Additive Manufacturing gets a lot of headlines for how it can be implanted in the body. Stories surface almost weekly of jaws, skulls, teeth, and other bones being implanted in the body with perfect fit, reduced lead time to create the implants and recovery time after surgery, less chance of rejection, and overall lower cost.
What is not nearly as widely understood is how the technology helps during actual medical procedures like surgery, through training.
Surgeons in training can take up to 10 years to be deemed proficient enough to operate on sensitive organs and body parts and it can be very difficult to find cadavers with brain tumors or embalisms. Surgeons can, however, produce relatively inexpensive 3D printed models of the disease on which they intend to operate.
These models can simulate different tissues, from that as soft as fat to as hard as bone. Additionally, instructions on where to make the incisions can be printed directly into the "flesh." This way, surgeons can simulate each step of a surgery without any risk. This helps new surgeons learn how to do procedures with which they have little experience, but also gives experienced surgeons a trial run on an exact replica of the patient's tissue on whom they are about to operate.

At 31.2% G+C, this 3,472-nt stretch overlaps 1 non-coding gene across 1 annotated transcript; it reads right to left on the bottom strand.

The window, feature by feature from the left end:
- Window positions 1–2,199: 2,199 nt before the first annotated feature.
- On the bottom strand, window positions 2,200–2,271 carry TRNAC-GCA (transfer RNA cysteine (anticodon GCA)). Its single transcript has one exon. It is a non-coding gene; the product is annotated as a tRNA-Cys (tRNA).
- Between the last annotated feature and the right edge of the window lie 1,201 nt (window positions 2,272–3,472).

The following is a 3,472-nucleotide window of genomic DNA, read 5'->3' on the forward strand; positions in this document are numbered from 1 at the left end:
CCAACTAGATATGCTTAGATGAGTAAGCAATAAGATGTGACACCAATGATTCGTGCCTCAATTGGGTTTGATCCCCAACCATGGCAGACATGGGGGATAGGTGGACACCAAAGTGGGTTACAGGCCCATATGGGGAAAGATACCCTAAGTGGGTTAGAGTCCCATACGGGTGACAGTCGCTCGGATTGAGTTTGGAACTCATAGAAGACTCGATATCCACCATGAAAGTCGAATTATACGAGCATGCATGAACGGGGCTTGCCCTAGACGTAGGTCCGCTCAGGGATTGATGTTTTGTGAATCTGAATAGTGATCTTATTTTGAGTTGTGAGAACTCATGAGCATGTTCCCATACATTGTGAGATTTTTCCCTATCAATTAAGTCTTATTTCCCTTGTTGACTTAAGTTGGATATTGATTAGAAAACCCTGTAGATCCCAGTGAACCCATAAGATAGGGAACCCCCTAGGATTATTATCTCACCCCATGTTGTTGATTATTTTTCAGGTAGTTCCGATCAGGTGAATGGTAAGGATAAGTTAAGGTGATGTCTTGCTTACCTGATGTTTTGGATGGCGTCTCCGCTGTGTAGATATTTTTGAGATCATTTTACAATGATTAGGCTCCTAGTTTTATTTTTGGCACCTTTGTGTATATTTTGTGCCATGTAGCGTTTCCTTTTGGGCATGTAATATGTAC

Due to the not readily apparent variance of each course, golfers are allowed to play a few practice rounds to learn the intricacies of each hole. Since each organ and it's disease is also unique, one should hope that surgeons would be afforded the same luxury, especially when the stakes are raised from a mere trophy to the balance of life and death.
Since the technology exists today, we should empower every surgeon with a practice round. The added cost of an operable model is a minute fraction of the cost of the overall surgery. With widespread implementation the reduction in errors and therefore malpractice insurance premiums should pay for itself without even considering the incalculable value of a human life.